Think Talk: So what should New Zealand do with regard to climate change?
Tuesday 12 March 2024 7:30 PM - 8:30 PM
Addressing climate change threats in New Zealand requires a comprehensive and collaborative approach that acknowledges the dependencies on shipping, air travel, and tourism. Climate change is continuing, and planning for its consequences and building resilience are also essential. During this presentation Kevin will also discuss why global warming really means global heating, which arises from increasing greenhouse gases in the atmosphere from human activities. Some heat goes into raising temperatures. Most energy goes elsewhere: warming the oceans and raising sea level, melting ice, and evaporating moisture. Excess energy means more drying, more water vapour in the atmosphere, stronger storms, and heavier rains, but where it is not raining, there are more heatwaves and drought, and more wildfires. Extremes generally worsen. A discussion will be given of recent extremes in Auckland and New Zealand.
About Dr Kevin E Trenberth, Distinguished Scholar, National Center for Atmospheric Research and Honorary Academic faculty member, Department of Physics at the University of Auckland.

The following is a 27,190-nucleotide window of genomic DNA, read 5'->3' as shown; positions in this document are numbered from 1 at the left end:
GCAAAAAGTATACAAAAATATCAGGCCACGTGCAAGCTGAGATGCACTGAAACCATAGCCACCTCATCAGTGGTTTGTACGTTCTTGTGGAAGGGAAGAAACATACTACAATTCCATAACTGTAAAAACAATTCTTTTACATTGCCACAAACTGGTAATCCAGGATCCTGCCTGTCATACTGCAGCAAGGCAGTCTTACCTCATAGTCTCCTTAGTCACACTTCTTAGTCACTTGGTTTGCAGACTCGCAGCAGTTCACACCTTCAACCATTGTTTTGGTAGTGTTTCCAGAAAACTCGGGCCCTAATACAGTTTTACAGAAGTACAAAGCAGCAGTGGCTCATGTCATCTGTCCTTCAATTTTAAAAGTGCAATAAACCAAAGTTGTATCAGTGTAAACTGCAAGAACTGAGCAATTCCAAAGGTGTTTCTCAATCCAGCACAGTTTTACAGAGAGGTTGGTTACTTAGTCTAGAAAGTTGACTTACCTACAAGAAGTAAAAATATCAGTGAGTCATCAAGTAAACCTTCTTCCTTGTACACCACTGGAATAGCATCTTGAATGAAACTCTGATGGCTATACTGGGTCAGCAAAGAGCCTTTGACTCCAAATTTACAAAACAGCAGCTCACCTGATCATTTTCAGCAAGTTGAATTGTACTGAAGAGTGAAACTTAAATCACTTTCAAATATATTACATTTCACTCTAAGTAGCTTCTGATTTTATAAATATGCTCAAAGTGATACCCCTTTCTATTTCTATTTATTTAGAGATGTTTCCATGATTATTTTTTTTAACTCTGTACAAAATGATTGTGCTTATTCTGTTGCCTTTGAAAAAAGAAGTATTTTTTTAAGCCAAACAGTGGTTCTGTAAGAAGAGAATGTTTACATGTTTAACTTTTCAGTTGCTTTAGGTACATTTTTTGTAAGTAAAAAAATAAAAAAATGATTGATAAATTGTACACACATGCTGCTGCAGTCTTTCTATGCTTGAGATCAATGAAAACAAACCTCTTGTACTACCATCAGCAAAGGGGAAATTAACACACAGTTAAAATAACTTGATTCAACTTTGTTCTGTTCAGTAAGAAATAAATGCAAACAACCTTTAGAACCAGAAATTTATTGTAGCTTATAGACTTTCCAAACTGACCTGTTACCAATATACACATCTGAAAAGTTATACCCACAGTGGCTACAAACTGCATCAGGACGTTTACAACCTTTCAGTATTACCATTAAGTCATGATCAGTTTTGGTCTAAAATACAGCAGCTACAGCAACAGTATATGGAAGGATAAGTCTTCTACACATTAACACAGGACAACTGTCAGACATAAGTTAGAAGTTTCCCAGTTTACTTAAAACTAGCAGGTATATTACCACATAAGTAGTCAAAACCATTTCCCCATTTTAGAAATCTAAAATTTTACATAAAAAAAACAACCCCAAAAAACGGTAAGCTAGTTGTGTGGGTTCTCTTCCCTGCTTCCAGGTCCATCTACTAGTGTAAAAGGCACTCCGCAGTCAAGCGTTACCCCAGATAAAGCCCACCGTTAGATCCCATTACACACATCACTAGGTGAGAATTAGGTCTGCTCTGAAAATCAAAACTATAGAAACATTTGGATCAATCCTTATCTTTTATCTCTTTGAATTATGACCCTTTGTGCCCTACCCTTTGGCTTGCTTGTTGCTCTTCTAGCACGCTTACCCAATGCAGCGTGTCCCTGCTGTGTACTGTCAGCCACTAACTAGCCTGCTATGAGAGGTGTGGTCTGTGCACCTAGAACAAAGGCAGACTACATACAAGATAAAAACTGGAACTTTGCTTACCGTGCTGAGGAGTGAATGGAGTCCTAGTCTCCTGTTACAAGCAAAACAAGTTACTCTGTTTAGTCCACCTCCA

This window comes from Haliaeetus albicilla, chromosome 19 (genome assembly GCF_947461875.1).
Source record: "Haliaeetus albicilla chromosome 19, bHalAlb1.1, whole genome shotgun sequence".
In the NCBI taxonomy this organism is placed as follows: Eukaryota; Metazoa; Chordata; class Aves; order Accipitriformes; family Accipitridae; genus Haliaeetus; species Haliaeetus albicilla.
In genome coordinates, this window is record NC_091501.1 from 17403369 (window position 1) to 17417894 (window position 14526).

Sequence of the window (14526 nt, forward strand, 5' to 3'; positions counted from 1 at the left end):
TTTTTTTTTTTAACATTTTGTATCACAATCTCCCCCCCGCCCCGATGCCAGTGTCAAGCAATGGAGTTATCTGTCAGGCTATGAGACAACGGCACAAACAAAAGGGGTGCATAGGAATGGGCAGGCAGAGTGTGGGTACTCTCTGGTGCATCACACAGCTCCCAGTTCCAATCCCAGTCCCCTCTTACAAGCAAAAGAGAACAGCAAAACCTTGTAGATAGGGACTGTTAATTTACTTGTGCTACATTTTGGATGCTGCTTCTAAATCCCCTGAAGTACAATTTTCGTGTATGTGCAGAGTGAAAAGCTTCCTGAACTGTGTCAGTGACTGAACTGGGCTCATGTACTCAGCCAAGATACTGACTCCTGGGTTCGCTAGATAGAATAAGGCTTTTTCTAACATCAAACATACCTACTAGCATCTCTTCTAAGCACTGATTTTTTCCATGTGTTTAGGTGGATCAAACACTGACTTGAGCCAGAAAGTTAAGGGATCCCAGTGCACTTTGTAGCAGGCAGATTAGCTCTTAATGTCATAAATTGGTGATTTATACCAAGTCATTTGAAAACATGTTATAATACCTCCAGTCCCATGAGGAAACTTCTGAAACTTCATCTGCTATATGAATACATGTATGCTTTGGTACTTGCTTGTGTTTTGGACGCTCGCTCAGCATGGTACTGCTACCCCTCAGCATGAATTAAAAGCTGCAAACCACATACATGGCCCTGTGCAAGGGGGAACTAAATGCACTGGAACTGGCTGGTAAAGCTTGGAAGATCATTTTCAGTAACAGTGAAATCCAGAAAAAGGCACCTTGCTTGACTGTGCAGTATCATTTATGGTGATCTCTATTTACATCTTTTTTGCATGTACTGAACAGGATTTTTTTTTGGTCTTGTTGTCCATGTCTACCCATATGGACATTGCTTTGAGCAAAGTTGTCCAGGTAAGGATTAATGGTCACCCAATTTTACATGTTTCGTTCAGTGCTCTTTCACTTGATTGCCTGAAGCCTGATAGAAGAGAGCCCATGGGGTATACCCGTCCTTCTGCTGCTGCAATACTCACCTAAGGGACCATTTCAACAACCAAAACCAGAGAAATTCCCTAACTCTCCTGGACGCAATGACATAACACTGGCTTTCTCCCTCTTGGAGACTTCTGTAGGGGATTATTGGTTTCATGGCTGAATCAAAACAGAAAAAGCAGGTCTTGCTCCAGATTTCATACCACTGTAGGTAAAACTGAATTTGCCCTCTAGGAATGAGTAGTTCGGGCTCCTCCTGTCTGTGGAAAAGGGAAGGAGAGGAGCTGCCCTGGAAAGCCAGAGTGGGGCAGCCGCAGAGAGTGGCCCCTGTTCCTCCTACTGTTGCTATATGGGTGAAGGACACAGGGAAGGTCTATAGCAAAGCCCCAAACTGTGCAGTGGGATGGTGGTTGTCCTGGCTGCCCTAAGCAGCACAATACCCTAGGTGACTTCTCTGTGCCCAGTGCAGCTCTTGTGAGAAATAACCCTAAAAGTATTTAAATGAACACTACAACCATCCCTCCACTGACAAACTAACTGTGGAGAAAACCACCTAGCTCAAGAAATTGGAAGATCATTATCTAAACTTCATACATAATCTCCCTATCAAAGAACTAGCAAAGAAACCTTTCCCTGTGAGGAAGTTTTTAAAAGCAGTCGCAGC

From New Zealand, he obtained his Sc. D. in meteorology in 1972 from Massachusetts Institute of Technology. He was a lead author of the 1995, 2001 and 2007 Scientific Assessment of Climate Change reports from the Intergovernmental Panel on Climate Change (IPCC), and shared the 2007 Nobel Peace Prize which went to the IPCC. He served on and chaired many World Climate Research Programme (WCRP) committees. He is a fellow of the American Meteorological Society (AMS), the American Association for Advancement of Science, the American Geophysical Union, and an honorary fellow of the Royal Society of New Zealand Te Apārangi. He has published many papers and his work is highly cited.
Please register for this talk so we can plan seating for the expected numbers. A small donation on arrival at the door is appreciated.